Thanks to a perfect alignment, the planetary nebula known as Abell 33 is adorned with new cosmic bling. On Wednesday, the European Southern Observatory released an image of a star in the foreground and Abell 33 in the background, creating the illusion of a “diamond ring.”

ESO’s Very Large Telescope in Chile took the image of Abell 33, located 2,500 light-years from Earth. The image was taken as part of ESO's Cosmic Gems program, which captures visually appealing celestial objects for public awareness and educational purposes.

A planetary nebula is formed as a result of a dying white dwarf, the end stage of a massive star, ejecting most of its atmosphere into space, notes ESO. The shell of gas forms a symmetrical pattern, usually a circle, although the shape can be altered by the spin of the star and other factors. Abell 33 was one of 86 planetary nebulae discovered by George Abell in 1966.

Ring Nebula The Ring Nebula is located 2,000 light-years away. Photo: NASA, ESA, and the Hubble Heritage (STScI/AURA)-ESA/Hubble Collaboration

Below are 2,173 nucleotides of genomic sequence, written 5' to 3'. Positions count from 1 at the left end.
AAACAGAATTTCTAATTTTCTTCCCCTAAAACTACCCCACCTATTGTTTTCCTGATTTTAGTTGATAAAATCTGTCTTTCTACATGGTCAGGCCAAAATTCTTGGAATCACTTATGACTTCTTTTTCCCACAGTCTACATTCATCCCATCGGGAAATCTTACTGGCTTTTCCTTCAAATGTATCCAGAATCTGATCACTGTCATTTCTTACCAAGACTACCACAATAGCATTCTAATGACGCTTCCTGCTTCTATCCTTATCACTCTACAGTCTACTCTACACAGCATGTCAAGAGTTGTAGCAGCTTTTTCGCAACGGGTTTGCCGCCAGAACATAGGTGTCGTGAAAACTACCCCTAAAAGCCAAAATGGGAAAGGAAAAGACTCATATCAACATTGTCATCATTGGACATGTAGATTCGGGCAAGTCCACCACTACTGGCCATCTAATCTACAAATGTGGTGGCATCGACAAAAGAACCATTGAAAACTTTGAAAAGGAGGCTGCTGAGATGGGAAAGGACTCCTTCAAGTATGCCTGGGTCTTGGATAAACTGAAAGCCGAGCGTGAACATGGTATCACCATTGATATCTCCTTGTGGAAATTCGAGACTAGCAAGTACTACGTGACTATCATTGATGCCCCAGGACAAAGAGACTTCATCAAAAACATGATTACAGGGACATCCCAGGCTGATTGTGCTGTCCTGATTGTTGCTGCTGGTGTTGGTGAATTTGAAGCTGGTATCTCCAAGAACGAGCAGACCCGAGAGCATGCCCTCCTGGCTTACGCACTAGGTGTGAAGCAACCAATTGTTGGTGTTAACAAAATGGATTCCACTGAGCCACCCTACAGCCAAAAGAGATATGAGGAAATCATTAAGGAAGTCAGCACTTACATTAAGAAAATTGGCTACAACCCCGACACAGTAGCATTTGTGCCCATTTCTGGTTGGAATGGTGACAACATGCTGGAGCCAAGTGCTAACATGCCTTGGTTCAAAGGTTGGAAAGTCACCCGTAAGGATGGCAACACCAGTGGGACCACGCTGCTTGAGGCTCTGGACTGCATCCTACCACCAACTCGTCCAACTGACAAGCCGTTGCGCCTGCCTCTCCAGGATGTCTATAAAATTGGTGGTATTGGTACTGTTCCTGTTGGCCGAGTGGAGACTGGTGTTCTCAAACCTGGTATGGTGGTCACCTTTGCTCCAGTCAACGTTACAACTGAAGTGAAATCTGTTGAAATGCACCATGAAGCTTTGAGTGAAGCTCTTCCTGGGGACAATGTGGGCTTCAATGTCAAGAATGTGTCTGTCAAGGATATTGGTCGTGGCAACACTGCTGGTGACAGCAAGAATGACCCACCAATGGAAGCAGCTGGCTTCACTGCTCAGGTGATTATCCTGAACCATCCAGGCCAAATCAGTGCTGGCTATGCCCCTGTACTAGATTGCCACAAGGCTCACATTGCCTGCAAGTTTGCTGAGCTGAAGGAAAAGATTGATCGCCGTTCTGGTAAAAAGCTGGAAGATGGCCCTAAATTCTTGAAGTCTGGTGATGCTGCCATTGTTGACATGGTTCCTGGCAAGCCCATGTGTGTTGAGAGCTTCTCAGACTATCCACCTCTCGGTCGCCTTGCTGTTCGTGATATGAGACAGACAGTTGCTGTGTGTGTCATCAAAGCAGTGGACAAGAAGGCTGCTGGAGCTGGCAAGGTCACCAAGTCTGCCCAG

Other famous examples of classic planetary nebulae include the Necklace Nebula and the Ring Nebula. The Cat’s Eye Nebula is one of the more unusual planetary nebulae due to its peculiar structure.

Cat's Eye Nebula The Cat's Eye Nebula is one of the more unique planetary nebulae. Photo: NASA, ESA, HEIC, and The Hubble Heritage Team (STScI/AURA)

Abell 33's structure is an example of a traditional planetary nebula, a near-perfect circle, and the "diamond" in the ESO image is actually a star, HD 83535. The star is in between Earth and Abell 33 and the alignment creates the illusion. AS ESO notes, the last bit of the star, which will soon become a white dwarf, responsible for the planetary nebula can be seen in the center of the structure.